If you like it, save it!
Save and organize all of the stuff you love in one place.Got it!
If you like something…
Click the heart, it's called favoriting. Favorite the stuff you like.Got it!
We’re changing the way we cook over here at Food52—with articles and recipes and eight weeks of newsletters. Follow along at #f52cooking—and let us know how you're changing the game.
I work as a private chef, which means that I go to the grocery store at least three times a week, sometimes four—and that’s before I’ve even made my own grocery list. What that means is that sometimes I get home from work feeling like I'd much rather eat popcorn and chocolate for dinner than set foot in another grocery store ever, ever again.
Because of this, I had a vague sense of a pantry plan before I read this week’s Change the Way You Cook newsletter about unleashing the power of my pantry. My plan mostly included chickpeas and pasta and a few half-finished boxes of variously ancient dry goods. But I decided to heed the newsletter's advice and spend a few days cooking as much as I could from my pantry, without leaning on new groceries or my freezer stockpile too much.
First up: Get the thing organized. My pantry is skinny and tall, with shelves just deep enough for a couple of cans or a box of pasta. (There is, as the newsletter warns, a lot of hoping that the contents won’t leap out me when I open the door.) I pulled everything out and tossed, among other things, some spiced nuts that had hardened into a geode since the holidays, some matzo I’d bought for Passover last year (stale city), and some prunes that had at some point gone moldy (who even knew dried fruit did that?!). Empty jars awaiting refills of bulk goods were shifted over to the sink to be cleaned. Cans were lined up like soldiers. I consolidated two containers or baking powder and topped off my salt cellar, which meant I could finally get rid of the cereal box-sized container of Diamond Crystal. There was so much newfound space I felt I could practically move in.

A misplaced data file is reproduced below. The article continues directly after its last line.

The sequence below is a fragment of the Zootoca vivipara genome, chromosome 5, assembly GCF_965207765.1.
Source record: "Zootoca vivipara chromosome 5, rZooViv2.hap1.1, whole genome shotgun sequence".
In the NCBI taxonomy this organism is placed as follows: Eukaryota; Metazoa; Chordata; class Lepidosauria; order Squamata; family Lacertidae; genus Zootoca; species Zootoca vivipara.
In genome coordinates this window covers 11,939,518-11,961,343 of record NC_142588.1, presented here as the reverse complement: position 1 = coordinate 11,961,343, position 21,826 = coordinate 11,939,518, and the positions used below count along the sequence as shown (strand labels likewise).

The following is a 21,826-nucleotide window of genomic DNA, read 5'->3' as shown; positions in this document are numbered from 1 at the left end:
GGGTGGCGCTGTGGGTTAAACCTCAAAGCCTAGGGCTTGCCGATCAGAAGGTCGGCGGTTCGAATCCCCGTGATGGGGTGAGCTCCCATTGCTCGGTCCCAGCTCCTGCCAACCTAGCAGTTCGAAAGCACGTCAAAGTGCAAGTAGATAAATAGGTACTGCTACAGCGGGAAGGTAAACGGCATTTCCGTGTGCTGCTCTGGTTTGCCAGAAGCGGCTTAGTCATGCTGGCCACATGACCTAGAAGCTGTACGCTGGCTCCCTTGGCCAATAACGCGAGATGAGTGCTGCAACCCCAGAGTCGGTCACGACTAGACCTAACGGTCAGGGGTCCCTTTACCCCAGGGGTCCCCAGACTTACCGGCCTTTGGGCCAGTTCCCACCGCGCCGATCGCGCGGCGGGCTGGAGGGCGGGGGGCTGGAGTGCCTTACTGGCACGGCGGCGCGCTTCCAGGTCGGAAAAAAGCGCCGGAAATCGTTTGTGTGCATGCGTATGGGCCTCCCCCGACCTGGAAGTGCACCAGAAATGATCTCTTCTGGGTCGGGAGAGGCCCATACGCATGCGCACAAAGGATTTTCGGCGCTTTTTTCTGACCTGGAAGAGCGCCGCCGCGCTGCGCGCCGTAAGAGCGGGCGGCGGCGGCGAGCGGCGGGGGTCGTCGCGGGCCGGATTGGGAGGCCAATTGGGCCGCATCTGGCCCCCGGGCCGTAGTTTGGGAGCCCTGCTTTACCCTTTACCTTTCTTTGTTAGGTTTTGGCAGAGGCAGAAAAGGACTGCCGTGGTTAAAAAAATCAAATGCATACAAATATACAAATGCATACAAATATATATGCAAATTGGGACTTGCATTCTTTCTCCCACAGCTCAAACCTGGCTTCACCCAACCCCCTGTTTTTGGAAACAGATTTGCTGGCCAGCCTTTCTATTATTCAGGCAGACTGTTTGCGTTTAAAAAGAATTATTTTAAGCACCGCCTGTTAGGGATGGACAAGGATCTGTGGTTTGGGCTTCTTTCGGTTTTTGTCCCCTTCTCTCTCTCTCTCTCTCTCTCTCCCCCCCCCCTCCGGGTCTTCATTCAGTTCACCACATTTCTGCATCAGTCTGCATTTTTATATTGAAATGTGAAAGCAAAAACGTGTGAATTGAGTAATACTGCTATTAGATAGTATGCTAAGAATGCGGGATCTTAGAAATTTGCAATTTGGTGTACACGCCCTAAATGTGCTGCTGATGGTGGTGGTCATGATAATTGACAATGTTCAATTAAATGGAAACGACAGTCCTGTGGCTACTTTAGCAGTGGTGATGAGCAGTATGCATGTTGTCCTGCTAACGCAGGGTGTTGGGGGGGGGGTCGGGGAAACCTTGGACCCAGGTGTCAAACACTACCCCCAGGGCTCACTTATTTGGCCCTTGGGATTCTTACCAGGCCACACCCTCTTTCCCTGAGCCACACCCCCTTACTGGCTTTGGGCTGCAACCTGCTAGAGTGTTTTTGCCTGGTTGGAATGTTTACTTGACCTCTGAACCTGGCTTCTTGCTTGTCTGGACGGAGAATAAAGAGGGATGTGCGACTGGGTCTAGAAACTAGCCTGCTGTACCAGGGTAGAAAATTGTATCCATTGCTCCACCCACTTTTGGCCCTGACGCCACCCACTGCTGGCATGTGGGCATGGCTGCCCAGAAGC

In all of this digging, I found a slightly banged-up box of rice noodles, bought ages ago for a recipe and promptly forgotten about. I put a pot of water on so I could cook them while I finished culling and organizing. I was going to need some lunch anyway: I like to make a batch of something lunchy to get me through the first days of the week, but I often forget about the second half, and here I was, hungry and lunchless but for a box of scraggly noodles and some canned beans.
Luckily, I’d had the newsletter’s advice in mind the last time I was at the store and had stocked up on most of my staples: tofu, peanut butter, some kind of grains, eggs, kale, chickpeas, apples, milk. And some of those things became my lunch alongside the rice noodles. I smeared a quick spicy peanut sauce—peanut butter, sriracha, toasted sesame oil, soy sauce, and rice vinegar—in the bottom of a bowl, then topped it with the rice noodles, some cubed tofu, and a handful of chopped kale blanched in the water the rice noodles had cooked in. I drizzled it all with a little more sesame oil and chopped scallions, too. Resourceful pantry lunch? I'd say so.